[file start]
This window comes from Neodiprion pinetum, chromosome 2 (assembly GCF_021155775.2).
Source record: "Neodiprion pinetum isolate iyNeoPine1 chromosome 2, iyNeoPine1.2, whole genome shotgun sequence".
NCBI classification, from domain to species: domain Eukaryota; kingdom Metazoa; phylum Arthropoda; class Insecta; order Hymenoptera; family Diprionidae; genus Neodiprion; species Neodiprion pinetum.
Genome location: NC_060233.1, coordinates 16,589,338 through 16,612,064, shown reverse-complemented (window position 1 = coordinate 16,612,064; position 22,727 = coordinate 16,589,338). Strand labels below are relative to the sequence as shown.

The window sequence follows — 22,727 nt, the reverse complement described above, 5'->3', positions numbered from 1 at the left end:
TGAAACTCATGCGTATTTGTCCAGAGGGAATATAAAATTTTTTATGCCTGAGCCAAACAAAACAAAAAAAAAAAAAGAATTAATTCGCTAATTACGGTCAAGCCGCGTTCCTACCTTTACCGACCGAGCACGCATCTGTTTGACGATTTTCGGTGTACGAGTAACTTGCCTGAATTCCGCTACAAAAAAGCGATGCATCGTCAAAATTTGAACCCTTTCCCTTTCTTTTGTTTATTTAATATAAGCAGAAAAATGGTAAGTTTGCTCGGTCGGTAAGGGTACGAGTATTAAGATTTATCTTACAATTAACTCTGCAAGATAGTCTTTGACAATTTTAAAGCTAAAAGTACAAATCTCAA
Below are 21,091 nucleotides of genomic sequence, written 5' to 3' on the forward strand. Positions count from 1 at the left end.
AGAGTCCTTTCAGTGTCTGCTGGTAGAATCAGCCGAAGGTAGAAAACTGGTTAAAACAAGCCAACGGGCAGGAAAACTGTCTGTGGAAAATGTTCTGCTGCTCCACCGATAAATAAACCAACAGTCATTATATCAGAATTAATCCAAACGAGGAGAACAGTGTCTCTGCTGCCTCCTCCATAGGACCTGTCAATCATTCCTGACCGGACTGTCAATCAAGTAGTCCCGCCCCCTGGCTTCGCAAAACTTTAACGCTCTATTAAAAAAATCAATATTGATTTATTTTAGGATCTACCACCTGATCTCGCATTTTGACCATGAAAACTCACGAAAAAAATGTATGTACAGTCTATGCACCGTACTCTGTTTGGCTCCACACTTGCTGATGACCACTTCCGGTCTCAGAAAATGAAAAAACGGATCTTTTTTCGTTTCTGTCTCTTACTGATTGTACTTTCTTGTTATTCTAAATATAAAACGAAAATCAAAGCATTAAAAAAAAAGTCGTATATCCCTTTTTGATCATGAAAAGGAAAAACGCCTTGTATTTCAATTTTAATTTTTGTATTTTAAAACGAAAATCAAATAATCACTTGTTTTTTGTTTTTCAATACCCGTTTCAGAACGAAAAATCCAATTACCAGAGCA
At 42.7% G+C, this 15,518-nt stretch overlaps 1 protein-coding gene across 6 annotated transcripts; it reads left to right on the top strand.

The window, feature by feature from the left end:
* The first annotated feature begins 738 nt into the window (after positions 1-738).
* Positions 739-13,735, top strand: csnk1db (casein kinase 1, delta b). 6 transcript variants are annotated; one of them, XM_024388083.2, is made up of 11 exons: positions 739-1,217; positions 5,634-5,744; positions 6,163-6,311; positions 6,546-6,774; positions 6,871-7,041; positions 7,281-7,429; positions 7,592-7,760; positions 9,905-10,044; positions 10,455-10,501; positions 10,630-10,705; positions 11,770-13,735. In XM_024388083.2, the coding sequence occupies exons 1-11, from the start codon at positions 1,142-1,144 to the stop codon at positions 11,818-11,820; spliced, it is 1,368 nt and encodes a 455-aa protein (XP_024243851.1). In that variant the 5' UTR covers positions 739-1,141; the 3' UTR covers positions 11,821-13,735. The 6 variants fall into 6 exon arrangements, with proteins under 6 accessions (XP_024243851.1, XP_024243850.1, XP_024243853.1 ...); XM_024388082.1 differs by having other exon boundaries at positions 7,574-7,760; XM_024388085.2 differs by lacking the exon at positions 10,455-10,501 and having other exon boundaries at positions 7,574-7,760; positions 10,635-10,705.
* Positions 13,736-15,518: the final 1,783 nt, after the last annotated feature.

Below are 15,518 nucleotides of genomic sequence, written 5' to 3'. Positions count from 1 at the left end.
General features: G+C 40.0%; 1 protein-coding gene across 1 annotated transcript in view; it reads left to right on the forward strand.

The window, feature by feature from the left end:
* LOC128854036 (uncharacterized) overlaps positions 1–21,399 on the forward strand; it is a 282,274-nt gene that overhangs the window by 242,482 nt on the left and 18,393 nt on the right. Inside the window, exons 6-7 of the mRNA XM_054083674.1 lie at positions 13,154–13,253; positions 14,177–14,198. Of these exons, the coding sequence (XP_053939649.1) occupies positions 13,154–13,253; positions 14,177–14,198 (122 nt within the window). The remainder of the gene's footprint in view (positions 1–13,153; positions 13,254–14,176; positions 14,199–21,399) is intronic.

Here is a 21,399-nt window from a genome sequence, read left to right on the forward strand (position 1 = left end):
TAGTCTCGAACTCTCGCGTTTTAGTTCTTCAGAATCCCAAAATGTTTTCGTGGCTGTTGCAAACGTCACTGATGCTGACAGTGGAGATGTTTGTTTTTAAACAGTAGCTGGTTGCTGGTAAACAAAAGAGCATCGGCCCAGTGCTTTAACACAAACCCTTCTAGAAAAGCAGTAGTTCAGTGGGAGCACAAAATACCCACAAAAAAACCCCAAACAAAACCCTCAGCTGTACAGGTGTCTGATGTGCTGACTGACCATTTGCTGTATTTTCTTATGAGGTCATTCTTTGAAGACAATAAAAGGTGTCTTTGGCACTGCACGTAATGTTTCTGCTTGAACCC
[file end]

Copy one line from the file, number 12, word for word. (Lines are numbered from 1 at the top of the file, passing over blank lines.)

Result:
* Positions 739-13,735, top strand: csnk1db (casein kinase 1, delta b). 6 transcript variants are annotated; one of them, XM_024388083.2, is made up of 11 exons: positions 739-1,217; positions 5,634-5,744; positions 6,163-6,311; positions 6,546-6,774; positions 6,871-7,041; positions 7,281-7,429; positions 7,592-7,760; positions 9,905-10,044; positions 10,455-10,501; positions 10,630-10,705; positions 11,770-13,735. In XM_024388083.2, the coding sequence occupies exons 1-11, from the start codon at positions 1,142-1,144 to the stop codon at positions 11,818-11,820; spliced, it is 1,368 nt and encodes a 455-aa protein (XP_024243851.1). In that variant the 5' UTR covers positions 739-1,141; the 3' UTR covers positions 11,821-13,735. The 6 variants fall into 6 exon arrangements, with proteins under 6 accessions (XP_024243851.1, XP_024243850.1, XP_024243853.1 ...); XM_024388082.1 differs by having other exon boundaries at positions 7,574-7,760; XM_024388085.2 differs by lacking the exon at positions 10,455-10,501 and having other exon boundaries at positions 7,574-7,760; positions 10,635-10,705.